Status-Quo---1968--1Status Quo, also known as The Quo or just Quo, are an English rock band whose music is characterized by their distinctive brand of boogie rock.

The origins of Status Quo were in the rock and roll freakbeat band “The Spectres” formed in 1962. Francis Rossi and Alan Lancaster met at Sedgehill Comprehensive School, Catford, and were members of the same orchestra. They started a band called The Scorpions, later changing the name to “The Spectres”. Rossi and Lancaster played their first gig at the Samuel Jones Sports Club in Dulwich, London. In 1963 they added drummer John Coghlan. They began writing their own material and after a year met Rick Parfitt who was playing with a cabaret band called The Highlights. By the end of 1965 Rossi and Parfitt, who had become close friends, made a commitment to continue working together. On 18 July 1966 The Spectres signed a five-year deal with Piccadilly Records, releasing two singles that year, “I (Who Have Nothing)” and “Hurdy Gurdy Man” (written by Alan Lancaster), and one the next year called “(We Ain’t Got) Nothin’ Yet” (a song originally recorded by New York psychedelic band The Blues Magoos).

By 1967, the group had discovered psychedelia and changed their name to Traffic (later amended to Traffic Jam, to avoid confusion with Steve Winwood’s Traffic). At this time the line-up also included organist Roy Lynes.  In late 1967 the band became The Status Quo, and in January 1968 they released the psychedelic-favored “Pictures of Matchstick Men”

Pictures of Matchstick Men

The song opens with a single guitar repeatedly playing a simple four note riff before the rhythm guitar comes in with chords and the drums and lyrics begin. Pictures of Matchstick Men is one of a number of songs from the late sixties to feature phasing (the audio effect).

I wrote it on the bog. I’d gone there, not for the usual reasons…but to get away from the wife and mother-in-law. I used to go into this narrow frizzing toilet and sit there for hours, until they finally went out. I got three quarters of the song finished in that khazi. The rest I finished in the lounge.”

The song is an example of bubblegum psychedelia. Their following release Black Veils of Melancholy was similar but flopped and so caused the group to change direction.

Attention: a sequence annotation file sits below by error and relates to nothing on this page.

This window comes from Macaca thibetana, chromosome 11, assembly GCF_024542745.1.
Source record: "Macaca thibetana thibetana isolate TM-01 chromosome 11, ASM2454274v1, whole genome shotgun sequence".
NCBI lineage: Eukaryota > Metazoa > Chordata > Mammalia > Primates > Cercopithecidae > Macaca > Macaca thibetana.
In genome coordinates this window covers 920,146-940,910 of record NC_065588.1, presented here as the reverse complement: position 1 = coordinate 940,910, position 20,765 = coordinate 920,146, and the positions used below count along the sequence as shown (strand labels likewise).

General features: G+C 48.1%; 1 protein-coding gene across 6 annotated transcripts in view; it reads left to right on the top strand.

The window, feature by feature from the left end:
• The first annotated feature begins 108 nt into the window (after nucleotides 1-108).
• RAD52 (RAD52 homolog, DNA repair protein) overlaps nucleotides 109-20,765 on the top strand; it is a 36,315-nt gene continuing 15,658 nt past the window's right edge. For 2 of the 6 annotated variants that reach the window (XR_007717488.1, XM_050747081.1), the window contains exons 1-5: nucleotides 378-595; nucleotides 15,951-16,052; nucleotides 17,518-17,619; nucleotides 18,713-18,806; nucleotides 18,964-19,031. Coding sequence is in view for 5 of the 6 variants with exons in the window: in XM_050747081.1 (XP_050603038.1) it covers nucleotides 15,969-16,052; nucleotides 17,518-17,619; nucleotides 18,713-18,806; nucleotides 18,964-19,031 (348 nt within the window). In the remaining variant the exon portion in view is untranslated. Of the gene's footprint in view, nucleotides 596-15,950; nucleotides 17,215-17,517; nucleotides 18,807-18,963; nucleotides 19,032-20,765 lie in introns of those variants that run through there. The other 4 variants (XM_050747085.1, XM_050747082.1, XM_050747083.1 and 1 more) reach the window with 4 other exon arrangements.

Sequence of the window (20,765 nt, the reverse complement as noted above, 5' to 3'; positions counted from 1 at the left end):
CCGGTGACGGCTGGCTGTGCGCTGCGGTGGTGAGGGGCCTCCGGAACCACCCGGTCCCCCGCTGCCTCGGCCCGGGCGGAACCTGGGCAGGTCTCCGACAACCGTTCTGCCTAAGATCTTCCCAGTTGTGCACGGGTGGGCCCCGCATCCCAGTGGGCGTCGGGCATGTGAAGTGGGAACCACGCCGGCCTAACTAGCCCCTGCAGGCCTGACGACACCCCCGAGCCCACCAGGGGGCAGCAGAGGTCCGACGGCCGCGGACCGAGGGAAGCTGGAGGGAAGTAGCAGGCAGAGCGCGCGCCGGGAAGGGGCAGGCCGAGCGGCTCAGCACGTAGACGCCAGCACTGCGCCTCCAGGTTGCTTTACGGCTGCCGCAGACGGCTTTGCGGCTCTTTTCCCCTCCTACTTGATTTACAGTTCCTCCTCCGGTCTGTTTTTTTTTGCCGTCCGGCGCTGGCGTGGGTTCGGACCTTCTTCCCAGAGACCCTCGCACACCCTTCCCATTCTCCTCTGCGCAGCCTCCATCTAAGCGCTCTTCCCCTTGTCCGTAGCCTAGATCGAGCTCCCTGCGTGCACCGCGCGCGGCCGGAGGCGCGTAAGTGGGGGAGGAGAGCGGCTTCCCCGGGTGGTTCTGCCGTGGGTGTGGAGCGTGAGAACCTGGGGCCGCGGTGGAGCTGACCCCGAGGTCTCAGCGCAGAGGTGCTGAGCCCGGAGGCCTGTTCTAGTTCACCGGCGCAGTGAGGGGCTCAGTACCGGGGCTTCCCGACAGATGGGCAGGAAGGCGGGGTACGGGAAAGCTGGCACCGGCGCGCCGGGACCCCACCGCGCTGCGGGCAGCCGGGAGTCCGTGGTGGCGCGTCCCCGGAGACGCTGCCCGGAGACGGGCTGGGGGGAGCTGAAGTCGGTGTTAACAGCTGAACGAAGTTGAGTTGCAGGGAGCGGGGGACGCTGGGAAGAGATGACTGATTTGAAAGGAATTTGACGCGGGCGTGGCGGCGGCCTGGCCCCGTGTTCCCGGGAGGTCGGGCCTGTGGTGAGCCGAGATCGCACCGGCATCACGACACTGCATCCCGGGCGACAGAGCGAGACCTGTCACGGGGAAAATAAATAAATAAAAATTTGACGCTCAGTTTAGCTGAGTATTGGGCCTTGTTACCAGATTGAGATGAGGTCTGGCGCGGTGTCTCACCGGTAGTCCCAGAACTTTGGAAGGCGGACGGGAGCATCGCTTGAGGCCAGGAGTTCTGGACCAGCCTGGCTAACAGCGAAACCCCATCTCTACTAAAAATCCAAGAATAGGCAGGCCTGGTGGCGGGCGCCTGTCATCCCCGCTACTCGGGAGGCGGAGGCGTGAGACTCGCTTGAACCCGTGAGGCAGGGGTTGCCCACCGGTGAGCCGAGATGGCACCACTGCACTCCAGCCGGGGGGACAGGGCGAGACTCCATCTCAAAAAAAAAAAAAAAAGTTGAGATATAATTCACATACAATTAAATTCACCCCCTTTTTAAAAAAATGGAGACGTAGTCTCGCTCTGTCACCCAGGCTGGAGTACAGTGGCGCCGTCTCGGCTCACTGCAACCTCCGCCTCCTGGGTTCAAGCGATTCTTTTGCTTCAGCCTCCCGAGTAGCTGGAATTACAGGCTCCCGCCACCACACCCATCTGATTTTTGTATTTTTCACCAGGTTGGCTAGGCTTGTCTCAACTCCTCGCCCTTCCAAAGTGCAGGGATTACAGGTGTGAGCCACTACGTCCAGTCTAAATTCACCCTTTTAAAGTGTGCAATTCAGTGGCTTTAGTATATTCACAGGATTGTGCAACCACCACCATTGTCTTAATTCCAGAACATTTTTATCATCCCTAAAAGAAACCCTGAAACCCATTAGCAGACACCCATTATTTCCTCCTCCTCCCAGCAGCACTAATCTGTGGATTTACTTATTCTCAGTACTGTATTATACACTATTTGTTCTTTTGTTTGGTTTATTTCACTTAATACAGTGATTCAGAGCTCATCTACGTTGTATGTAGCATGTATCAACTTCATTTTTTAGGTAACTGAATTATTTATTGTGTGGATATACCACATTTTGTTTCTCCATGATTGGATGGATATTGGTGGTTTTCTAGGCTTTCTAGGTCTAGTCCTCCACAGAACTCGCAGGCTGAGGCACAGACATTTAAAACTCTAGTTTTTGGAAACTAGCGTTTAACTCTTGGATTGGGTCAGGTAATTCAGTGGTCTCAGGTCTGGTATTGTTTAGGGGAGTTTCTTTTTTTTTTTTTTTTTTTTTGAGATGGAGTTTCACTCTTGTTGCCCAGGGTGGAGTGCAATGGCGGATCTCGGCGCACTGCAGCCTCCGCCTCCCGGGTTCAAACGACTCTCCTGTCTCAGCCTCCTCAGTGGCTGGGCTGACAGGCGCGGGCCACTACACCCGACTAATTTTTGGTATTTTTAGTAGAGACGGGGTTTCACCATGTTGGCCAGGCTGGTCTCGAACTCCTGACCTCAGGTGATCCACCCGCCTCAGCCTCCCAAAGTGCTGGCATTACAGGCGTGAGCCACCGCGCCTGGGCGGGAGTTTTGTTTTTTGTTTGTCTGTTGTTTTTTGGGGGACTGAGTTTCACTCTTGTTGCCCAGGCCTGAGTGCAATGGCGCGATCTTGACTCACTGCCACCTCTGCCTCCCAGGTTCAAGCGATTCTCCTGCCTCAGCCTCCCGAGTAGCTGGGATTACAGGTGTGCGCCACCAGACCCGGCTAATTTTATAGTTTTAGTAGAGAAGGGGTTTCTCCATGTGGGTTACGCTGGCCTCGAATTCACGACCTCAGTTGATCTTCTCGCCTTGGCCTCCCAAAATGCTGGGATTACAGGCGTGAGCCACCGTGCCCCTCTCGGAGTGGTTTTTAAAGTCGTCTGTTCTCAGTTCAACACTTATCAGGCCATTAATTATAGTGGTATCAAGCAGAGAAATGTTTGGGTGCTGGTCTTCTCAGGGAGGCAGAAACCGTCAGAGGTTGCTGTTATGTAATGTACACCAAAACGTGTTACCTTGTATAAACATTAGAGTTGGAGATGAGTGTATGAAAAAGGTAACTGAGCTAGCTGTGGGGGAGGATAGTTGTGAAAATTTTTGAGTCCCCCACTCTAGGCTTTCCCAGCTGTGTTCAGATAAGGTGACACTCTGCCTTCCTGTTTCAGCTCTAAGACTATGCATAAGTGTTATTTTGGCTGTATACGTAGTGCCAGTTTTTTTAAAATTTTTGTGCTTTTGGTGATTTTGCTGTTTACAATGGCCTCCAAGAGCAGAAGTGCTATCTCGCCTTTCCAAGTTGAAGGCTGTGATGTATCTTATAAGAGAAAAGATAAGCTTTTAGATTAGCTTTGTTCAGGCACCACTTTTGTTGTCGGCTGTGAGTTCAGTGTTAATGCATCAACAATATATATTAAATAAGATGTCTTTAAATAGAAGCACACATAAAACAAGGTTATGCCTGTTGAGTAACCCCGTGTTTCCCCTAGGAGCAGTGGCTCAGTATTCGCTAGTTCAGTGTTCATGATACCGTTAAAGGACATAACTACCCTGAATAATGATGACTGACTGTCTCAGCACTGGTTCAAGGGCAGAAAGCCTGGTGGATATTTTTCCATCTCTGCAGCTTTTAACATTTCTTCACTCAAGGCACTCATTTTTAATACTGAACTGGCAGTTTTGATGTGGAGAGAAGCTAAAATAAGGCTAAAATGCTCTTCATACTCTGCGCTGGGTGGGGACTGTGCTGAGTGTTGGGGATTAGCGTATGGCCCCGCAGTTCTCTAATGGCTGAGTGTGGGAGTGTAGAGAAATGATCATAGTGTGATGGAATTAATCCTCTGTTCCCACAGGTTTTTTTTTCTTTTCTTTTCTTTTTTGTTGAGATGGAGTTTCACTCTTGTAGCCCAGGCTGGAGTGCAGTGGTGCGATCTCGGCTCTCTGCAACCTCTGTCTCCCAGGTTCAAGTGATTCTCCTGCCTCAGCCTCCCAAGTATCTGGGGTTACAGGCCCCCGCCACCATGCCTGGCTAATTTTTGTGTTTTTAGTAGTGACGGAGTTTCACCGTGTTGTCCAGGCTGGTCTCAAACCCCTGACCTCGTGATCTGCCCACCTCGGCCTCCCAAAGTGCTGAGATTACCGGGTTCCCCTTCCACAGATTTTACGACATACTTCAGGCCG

The “matchstick men” of the song refer to the paintings of L.S. Lowry.

Pictures of Matchstick Men – Francis Rossi

When I look up to the skies
I see your eyes a funny kind of yellow
I rush home to bed I soak my head
I see your face underneath my pillow
I wake next morning, tired, still yawning
See your face come peeping through my window

Pictures of matchstick men and you
Mirages of matchstick men and you
All I ever see is them and you

Windows echo your reflection
When I look in their direction now
When will this haunting stop?
Your face it just won’t leave me alone

Pictures of matchstick men and you
Mirages of matchstick men and you
All I ever see is them and you

You’re in the sky and with the sky
You make men cry, you lie
You’re in the sky and with the sky
You make men cry, you lie

Pictures of matchstick men and
Pictures of matchstick men and you
Pictures of matchstick men ….

  • Audio from the 1968 album, Picturesque Matchstickable Messages From The Status Quo:

Picturesque

Play Pictures of Matchstick Men - by Status Quo

King of the Road ~ Roger Miller

Roger Miller, the youngest of three boys, was born in Fort Worth, Texas, to Laudene Holt Miller (mother) and father Jean Miller. Jean died when Roger was only a year old, and he was subsequently sent to live with his aunt and uncle, Elmer and Armelia Miller, in Erick, Oklahoma.